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Four months after being sworn in as mayor, Todd Jordan finally announced his advisory committee to help select the next police chief. The formation of this committee was expected within the first weeks of his administration, but Jordan pushed it off for a myriad of reasons.

For the most part, Jordan picked a solid group to select the city’s next top cop. The committee is racially diverse, includes two former chiefs, and has both community and business leaders on it.

There is one glaring problem, however: No women were included.

Jordan reportedly approached multiple women who turned down his invitation, so it wasn’t for a complete lack of trying. However, it is impossible to believe that after four months, Jordan could not find a single qualified woman willing to be a part of the committee.

This is a bad misstep on a high-profile issue. It doesn’t negate the point of the committee or the credentials brought by the members, but it shows a lack of awareness that should be rectified in the future.

Nevertheless, with the committee announced, they wasted little time getting to work. So far, members have met twice to review the 26 applicants for the job. They will take the lead on evaluating the applications and recommending candidates to be interviewed. Jordan has pledged to consider only candidates recommended by the committee.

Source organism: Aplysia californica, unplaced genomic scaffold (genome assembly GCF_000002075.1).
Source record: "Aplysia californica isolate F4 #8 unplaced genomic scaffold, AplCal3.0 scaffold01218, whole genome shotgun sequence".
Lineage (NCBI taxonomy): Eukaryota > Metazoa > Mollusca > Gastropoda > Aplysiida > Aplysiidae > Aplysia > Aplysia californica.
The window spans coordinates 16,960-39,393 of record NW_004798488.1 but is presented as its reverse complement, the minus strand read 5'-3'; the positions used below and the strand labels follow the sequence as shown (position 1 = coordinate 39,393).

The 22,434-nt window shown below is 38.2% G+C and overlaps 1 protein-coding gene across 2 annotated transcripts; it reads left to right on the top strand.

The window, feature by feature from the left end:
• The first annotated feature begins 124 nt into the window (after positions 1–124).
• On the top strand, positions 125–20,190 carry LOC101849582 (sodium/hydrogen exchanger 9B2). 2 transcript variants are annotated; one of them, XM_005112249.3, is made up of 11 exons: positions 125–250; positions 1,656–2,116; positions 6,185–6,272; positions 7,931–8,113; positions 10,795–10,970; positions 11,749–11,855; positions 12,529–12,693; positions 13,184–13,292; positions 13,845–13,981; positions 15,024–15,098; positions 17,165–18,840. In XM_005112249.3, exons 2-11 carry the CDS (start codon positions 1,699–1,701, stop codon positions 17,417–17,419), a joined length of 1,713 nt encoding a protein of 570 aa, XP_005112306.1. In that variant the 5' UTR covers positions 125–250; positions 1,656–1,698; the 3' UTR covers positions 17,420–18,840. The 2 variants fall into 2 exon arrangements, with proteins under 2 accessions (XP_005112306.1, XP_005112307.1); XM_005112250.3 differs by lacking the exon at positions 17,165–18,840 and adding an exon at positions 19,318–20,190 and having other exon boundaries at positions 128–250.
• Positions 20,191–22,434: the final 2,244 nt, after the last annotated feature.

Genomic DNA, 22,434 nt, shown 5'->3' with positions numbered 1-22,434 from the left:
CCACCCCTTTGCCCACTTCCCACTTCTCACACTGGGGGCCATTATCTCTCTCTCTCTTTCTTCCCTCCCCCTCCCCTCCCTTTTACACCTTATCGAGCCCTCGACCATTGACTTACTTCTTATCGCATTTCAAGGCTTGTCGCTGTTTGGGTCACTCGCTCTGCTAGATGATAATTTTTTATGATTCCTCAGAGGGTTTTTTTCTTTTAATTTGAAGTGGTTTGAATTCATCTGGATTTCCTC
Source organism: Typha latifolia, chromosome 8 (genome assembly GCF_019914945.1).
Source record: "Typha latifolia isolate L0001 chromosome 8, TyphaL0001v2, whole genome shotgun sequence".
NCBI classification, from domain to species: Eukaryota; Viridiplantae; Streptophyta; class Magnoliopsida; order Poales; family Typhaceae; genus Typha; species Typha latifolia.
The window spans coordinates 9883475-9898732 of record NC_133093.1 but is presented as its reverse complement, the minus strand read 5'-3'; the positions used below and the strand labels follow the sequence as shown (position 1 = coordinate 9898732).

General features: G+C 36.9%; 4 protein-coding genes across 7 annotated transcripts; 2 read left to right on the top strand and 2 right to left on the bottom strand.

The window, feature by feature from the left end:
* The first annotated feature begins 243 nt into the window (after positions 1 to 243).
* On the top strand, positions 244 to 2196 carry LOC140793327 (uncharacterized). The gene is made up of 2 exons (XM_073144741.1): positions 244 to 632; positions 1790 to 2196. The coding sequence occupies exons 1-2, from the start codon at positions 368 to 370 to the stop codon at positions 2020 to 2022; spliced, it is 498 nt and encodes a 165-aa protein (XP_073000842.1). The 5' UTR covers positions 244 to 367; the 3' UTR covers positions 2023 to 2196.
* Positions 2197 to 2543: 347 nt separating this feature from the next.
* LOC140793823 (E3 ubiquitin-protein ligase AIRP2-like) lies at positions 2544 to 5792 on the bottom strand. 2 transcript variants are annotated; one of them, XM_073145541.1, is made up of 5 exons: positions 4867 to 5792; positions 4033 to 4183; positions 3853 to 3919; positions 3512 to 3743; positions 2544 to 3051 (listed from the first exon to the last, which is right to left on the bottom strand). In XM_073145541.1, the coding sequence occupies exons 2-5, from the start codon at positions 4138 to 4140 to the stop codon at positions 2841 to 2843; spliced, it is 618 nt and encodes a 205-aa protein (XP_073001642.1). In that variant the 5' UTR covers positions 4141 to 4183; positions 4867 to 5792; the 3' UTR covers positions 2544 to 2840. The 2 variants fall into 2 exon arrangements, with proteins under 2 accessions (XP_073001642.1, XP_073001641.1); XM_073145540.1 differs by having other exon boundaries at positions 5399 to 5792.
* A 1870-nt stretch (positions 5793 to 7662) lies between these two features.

There is already speculation that two candidates have risen to the top, despite the advisory committee just being formed. On one hand, that could make it appear that the committee is more for show than to actually lead the search process. On the other, what really matters is that the committee does a thorough job vetting and interviewing the most qualified candidates.

If any rumored favorites are found to be lacking, the committee can discover that. If not, then the committee’s recommendation is another assurance that the selection process has been thorough and multifaceted.

At the end of the day, it is up to the mayor to hire the police chief. Jordan did not have to create an advisory committee. He could have made the selection with little to no input and submitted it to the City Council, which would have most likely accepted any reasonable selection.

So, yes, the selection process has taken longer than expected, and the committee should have included at least one woman. But — all things considered — Jordan has shown that he is serious about finding a police chief with support from a diverse representation of the community. For that, he should be commended.

Editor's note: The Rev. Richard Price, who was appointed to the police chief search committee, is a community member of the Daily Journal Editorial Board. To avoid a conflict of interest, he was not involved with this editorial in any way.

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